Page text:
Netflix Shows the Power of a Picture

Netflix has a problem: How does it convey what a show or movie is about with only one small image?

Netflix’s Global Manager of Creative Services, Nick Nelson, recently wrote about this problem over on their blog and shared their techniques for capturing people’s attention with one quick image. The highlights:

“Emotions are an efficient way of conveying complex nuances

It’s well known that humans are hardwired to respond to faces — we have seen this to be consistent across all mediums. But it is important to note that faces with complex emotions outperform stoic or benign expressions — seeing a range of emotions actually compels people to watch a story more. This is likely due to the fact that complex emotions convey a wealth of information to members regarding the tone or feel of the content, but it is interesting to see how much members actually respond this way in testing. An example of this is seen in the recent winning image (“winning” means it drove the most engagement) for the second season of Unbreakable Kimmy Schmidt below:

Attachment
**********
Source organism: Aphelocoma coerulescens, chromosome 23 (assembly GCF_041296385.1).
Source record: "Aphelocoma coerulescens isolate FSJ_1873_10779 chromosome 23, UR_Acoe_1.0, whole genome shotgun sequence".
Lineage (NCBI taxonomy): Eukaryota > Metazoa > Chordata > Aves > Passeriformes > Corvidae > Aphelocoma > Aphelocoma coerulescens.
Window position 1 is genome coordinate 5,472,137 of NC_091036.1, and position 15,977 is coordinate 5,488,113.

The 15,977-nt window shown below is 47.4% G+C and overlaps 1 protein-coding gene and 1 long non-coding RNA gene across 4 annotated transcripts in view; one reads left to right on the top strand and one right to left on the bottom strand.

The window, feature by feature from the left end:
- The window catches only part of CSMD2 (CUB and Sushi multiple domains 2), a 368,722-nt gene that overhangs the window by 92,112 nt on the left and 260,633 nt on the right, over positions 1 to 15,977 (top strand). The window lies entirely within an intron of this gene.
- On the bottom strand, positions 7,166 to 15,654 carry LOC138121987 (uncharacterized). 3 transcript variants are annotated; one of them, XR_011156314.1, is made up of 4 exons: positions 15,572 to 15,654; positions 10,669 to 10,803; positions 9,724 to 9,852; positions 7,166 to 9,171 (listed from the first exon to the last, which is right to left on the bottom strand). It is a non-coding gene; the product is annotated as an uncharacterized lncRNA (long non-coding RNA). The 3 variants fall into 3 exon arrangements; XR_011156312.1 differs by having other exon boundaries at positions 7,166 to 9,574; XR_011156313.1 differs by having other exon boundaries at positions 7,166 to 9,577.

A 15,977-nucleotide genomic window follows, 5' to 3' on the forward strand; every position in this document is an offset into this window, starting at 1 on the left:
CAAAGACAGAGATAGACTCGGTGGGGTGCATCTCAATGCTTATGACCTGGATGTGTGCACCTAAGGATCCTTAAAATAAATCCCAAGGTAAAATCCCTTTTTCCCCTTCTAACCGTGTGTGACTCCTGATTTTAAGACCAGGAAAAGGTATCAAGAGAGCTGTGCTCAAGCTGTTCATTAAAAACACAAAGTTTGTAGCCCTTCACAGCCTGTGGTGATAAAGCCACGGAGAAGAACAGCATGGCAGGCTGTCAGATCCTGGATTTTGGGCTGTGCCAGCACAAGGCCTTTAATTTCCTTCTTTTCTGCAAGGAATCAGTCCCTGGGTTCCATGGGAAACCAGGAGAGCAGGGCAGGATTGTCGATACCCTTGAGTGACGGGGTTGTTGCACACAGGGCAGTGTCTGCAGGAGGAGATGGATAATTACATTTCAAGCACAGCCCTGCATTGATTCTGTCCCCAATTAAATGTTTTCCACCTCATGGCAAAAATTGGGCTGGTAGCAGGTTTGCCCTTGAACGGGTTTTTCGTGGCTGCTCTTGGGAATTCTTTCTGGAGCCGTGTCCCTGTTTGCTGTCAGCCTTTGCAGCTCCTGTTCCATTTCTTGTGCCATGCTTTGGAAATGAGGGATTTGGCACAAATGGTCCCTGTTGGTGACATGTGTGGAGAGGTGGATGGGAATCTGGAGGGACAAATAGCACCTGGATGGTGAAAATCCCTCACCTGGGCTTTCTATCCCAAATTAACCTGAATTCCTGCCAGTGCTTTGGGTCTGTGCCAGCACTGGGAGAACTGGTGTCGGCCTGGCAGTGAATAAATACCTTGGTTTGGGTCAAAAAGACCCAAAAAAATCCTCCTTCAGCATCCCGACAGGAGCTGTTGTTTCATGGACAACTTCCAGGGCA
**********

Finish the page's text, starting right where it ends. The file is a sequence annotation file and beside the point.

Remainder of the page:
Nice Guys Often Finish Last

Throughout our research, we have seen that using visible, recognizable characters (and especially polarizing ones) results in more engagement. Our members respond to villainous characters surprisingly well in both kids and action genres in particular. For Dragons: Race to the Edge, the two images of villainous characters seen below significantly outperformed all others:”

The interesting thing is Netflix’s desire to draw people in with one strong image isn’t unique. Live entertainment organizations also need to catch audiences’ attention with a simple poster, flyer or ad. As Jim has said in his post Even Virtual Stuff Needs a “Cover”:

“The ‘cover’ image matters an awful lot. In a setting like Goldstar (or any website) that lists lots of different events, the ‘cover art’ for an event is the single most powerful initial attraction point. I’m not saying it’s enough to sell your event, but I would go so far as to say that a poor or dull ‘cover’ will make sure your event doesn’t get sold.”

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